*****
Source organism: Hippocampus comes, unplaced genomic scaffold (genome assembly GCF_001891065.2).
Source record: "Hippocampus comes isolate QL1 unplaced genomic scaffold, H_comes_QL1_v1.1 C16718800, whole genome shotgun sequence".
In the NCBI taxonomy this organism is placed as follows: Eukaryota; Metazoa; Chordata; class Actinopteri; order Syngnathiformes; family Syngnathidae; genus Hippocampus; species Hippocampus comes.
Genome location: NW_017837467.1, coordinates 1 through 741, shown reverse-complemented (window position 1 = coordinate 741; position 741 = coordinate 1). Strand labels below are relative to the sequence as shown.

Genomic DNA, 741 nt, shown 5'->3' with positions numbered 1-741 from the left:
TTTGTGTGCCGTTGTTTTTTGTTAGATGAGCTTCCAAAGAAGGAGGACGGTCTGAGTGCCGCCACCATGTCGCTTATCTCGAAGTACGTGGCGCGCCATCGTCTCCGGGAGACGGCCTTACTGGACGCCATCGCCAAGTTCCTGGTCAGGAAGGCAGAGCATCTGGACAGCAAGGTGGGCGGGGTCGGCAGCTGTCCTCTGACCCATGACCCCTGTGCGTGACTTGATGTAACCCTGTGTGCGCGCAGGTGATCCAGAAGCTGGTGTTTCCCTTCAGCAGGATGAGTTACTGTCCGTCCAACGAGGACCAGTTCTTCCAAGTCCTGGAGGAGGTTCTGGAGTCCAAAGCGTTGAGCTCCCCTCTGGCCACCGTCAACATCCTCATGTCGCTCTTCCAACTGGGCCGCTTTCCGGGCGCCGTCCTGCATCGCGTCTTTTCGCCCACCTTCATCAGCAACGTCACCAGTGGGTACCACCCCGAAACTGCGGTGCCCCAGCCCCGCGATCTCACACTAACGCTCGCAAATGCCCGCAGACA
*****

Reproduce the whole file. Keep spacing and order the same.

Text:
Source organism: Hippocampus comes, unplaced genomic scaffold (genome assembly GCF_001891065.2).
Source record: "Hippocampus comes isolate QL1 unplaced genomic scaffold, H_comes_QL1_v1.1 C16718800, whole genome shotgun sequence".
In the NCBI taxonomy this organism is placed as follows: Eukaryota; Metazoa; Chordata; class Actinopteri; order Syngnathiformes; family Syngnathidae; genus Hippocampus; species Hippocampus comes.
Genome location: NW_017837467.1, coordinates 1 through 741, shown reverse-complemented (window position 1 = coordinate 741; position 741 = coordinate 1). Strand labels below are relative to the sequence as shown.

Genomic DNA, 741 nt, shown 5'->3' with positions numbered 1-741 from the left:
TTTGTGTGCCGTTGTTTTTTGTTAGATGAGCTTCCAAAGAAGGAGGACGGTCTGAGTGCCGCCACCATGTCGCTTATCTCGAAGTACGTGGCGCGCCATCGTCTCCGGGAGACGGCCTTACTGGACGCCATCGCCAAGTTCCTGGTCAGGAAGGCAGAGCATCTGGACAGCAAGGTGGGCGGGGTCGGCAGCTGTCCTCTGACCCATGACCCCTGTGCGTGACTTGATGTAACCCTGTGTGCGCGCAGGTGATCCAGAAGCTGGTGTTTCCCTTCAGCAGGATGAGTTACTGTCCGTCCAACGAGGACCAGTTCTTCCAAGTCCTGGAGGAGGTTCTGGAGTCCAAAGCGTTGAGCTCCCCTCTGGCCACCGTCAACATCCTCATGTCGCTCTTCCAACTGGGCCGCTTTCCGGGCGCCGTCCTGCATCGCGTCTTTTCGCCCACCTTCATCAGCAACGTCACCAGTGGGTACCACCCCGAAACTGCGGTGCCCCAGCCCCGCGATCTCACACTAACGCTCGCAAATGCCCGCAGACA